The Sports were held with the greatest success on Monday, the 16th of November. We were fortunate in at length securing a fine day. Though none of the school records were broken, yet the times generally were good. The fields were generally large; the racing good, and most of the finishes pretty close. Most of the handicapping was very good, but of course there were one or two slips. We were glad to see so many of the old boys turning out. Our best thanks are due to the handicappers (Messrs. Bee and Collins), to the starter (Mr. Collins), to the judges (Messrs. Bee and Knapp), to the timekeeper (Mr. Hislop), and to the general committee (Myers, Mackay i., McGovern, Morrah, Jackson, Duthie, Tripe and Gray) for the efficient manner in which they performed their duties. The sports started at 2 p.m., with 1. 2. 3.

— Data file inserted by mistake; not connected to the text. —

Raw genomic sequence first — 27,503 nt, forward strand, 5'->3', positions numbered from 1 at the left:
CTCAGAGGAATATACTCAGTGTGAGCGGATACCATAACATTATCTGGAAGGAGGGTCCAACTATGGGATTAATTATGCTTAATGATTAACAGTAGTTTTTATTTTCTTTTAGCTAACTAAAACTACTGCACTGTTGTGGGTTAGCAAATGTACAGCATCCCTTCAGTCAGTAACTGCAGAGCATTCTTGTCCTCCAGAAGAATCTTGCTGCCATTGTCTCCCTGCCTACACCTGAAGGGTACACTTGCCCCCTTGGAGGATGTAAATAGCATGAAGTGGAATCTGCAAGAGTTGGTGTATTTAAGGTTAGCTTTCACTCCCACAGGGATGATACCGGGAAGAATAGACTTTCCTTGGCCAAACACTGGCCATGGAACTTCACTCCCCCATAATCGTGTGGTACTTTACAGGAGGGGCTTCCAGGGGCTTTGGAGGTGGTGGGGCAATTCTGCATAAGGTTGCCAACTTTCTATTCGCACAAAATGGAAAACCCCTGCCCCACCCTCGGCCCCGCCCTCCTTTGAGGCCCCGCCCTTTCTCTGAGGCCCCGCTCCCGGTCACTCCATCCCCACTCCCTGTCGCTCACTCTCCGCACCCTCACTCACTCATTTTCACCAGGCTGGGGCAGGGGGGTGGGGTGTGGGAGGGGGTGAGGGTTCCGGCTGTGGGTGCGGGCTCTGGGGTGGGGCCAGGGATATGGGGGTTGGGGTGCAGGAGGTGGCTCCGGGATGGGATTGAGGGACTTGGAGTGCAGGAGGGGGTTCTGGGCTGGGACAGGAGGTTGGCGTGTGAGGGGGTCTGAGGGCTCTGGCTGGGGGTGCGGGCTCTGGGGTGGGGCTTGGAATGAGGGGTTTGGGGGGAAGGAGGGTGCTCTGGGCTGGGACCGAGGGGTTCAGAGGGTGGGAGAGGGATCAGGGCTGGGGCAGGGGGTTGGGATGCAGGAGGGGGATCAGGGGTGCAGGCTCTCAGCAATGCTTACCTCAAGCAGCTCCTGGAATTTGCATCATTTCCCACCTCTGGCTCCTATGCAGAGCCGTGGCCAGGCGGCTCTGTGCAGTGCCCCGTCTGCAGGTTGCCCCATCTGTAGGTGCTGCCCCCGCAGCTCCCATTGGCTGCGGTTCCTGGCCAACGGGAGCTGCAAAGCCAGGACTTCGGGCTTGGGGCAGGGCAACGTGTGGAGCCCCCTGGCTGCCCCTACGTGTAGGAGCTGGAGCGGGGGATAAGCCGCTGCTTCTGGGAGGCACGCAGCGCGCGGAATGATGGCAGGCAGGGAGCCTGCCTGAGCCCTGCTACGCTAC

Throwing The Cricket Ball. Jackson (78yds. 1ft.) Gilmer (74yds.) McGovern (73yds.)
High Jump (Junior Championship), Under 16. 1. Staples (4ft. 4in.) 2. McLeod (4ft. 3in.) 3. Whitcombe (4ft. 2in.) Blair also jumped. Close jumping for all three places. Long Jump, Open (Senior Championship). 1. McGovern (17tt. 7in.) 2. Ziman (15ft. 10in.) 3. Tripe (15ft. 5in.) Bright also jumped. This year’s jump was not so good as last year’s. 100 Yards (Junior Championship), Under 16. 1. Halley. 2. Gibson. 3. Broom. 11 entries. Time, 13secs. Halley led from the first and won as he liked. Gibson easily second.